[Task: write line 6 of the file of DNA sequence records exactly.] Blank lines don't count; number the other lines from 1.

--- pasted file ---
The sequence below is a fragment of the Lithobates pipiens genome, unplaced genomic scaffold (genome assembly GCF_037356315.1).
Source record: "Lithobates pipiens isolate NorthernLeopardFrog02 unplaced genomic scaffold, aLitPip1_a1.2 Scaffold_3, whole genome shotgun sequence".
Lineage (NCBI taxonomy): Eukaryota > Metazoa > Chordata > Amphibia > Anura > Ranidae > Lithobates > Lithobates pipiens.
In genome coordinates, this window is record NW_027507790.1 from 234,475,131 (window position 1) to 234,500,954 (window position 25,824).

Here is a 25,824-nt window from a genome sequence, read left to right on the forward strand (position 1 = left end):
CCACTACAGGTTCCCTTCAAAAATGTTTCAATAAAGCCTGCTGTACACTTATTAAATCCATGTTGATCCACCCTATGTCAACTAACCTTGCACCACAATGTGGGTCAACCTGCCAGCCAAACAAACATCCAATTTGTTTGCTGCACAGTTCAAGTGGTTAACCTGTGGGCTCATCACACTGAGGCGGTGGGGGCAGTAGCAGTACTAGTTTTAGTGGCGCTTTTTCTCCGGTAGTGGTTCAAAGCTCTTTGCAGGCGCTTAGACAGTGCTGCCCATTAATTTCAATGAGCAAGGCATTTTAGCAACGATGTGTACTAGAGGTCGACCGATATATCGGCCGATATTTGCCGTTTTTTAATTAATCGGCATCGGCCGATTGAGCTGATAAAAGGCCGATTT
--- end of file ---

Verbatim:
CCACTACAGGTTCCCTTCAAAAATGTTTCAATAAAGCCTGCTGTACACTTATTAAATCCATGTTGATCCACCCTATGTCAACTAACCTTGCACCACAATGTGGGTCAACCTGCCAGCCAAACAAACATCCAATTTGTTTGCTGCACAGTTCAAGTGGTTAACCTGTGGGCTCATCACACTGAGGCGGTGGGGGCAGTAGCAGTACTAGTTTTAGTGGCGCTTTTTCTCCGGTAGTGGTTCAAAGCTCTTTGCAGGCGCTTAGACAGTGCTGCCCATTAATTTCAATGAGCAAGGCATTTTAGCAACGATGTGTACTAGAGGTCGACCGATATATCGGCCGATATTTGCCGTTTTTTAATTAATCGGCATCGGCCGATTGAGCTGATAAAAGGCCGATTT